And then we added more crazy shit
We cater lunch every day. It used to be a piece of paper menu being passed around. Sometimes it got lost, as you could imagine, sometimes people couldn’t order because they came in late. Now it’s all in Slack.
There is an additional simple back-end page that our admin lady accesses to get the consolidated view before lunch and then places the order manually over the phone.
[brag] It took me only one day to develop this integration yet the value it has brought to the team and the time saved is simply priceless.[/brag]
Slack’s openness leads to really interesting and creative usage. The tool enables us to convert quite a number of our offline to online processes.
Performance appraisal over Slack
At one point in time, for almost a year, we even had a simple peer-review mini-system over Slack. How it works was very simple. One types “/rate [1–10] [username]” at the end of the calendar month. The system would consolidate the ratings and showed color-coded differences. This immediately allowed management team to identify unspoken issues between two individuals. Again, it is really easy to implement such value-added tools for a team of developers like us. The mini-system has worked so well for us that the data we’ve learned over the short period allowed us to build a much more comprehensive performance review framework specifically catered to the way we work (we hope to release this framework soon).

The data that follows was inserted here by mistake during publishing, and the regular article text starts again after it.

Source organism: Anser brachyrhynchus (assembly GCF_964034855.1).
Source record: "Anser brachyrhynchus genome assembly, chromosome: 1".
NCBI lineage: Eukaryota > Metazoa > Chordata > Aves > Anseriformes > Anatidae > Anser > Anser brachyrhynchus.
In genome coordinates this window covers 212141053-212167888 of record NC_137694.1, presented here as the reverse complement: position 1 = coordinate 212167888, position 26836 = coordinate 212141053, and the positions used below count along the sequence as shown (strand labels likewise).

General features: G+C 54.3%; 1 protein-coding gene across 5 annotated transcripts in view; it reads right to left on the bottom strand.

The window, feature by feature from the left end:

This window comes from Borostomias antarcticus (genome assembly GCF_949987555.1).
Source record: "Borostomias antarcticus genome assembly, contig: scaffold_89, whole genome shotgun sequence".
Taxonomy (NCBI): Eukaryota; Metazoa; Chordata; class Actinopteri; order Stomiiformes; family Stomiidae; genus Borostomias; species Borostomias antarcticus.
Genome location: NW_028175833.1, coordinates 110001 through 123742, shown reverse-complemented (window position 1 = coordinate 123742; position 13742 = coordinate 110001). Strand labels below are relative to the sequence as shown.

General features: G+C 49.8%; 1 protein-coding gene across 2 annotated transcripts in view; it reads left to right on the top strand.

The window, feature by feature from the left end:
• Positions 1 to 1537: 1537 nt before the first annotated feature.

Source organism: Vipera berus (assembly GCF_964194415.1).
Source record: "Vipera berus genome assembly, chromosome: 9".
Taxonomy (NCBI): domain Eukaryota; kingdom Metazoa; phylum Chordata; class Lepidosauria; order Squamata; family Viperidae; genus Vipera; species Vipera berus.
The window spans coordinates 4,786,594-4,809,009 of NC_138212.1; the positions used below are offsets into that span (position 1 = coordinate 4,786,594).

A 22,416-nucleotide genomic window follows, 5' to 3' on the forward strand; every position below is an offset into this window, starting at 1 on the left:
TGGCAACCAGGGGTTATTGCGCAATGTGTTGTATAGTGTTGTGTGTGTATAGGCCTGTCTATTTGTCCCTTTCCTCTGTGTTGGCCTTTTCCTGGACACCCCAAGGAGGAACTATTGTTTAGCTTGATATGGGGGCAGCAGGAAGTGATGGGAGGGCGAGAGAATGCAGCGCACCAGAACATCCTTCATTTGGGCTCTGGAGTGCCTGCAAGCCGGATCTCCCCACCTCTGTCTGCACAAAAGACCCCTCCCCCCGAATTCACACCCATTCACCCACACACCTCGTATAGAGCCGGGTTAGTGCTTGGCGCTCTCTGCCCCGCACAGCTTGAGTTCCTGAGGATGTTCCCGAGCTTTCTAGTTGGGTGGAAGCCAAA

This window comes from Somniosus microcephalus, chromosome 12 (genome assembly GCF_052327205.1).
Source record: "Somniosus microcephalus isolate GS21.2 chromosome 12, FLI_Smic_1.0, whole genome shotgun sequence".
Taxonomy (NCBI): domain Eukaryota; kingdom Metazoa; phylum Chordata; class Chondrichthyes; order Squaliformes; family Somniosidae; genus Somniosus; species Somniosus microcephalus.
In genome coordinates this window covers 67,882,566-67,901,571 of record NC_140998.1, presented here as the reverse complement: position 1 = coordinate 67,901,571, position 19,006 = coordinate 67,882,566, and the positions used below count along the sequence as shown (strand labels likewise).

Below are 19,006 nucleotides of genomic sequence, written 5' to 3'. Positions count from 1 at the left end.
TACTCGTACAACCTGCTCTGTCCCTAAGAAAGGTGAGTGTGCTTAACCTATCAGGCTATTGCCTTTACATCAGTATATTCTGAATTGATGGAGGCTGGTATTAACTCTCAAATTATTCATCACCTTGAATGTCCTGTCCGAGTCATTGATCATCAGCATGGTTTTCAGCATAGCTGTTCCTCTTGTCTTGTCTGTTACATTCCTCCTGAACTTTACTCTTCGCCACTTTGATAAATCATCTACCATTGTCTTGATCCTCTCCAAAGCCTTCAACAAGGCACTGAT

The perfect replacement for offices’ water-coolers
If you are unfamiliar with the water-cooler concept, here is a quick definition: it is a common place where impromptu discussions or gossip happens, as people have to bump to one another (to get water).
With a giant public channel, where everyone is in, including our Alumni, no work-related discussion happens, it’s just pure nonsense — the good kind.
Anyone can say anything, and everyone can see. It helps greatly given our flat structure: when there are newcomers, a simple announcement makes everybody come to greet and meet the new guys. It makes everyone equal.
There are other team-focused and work-focus water-coolers, in which team members don’t necessarily have to discuss work but still somehow relevant to the projects they are in. Usually, these exclude management team members so that people can freely speak their mind and get help from others.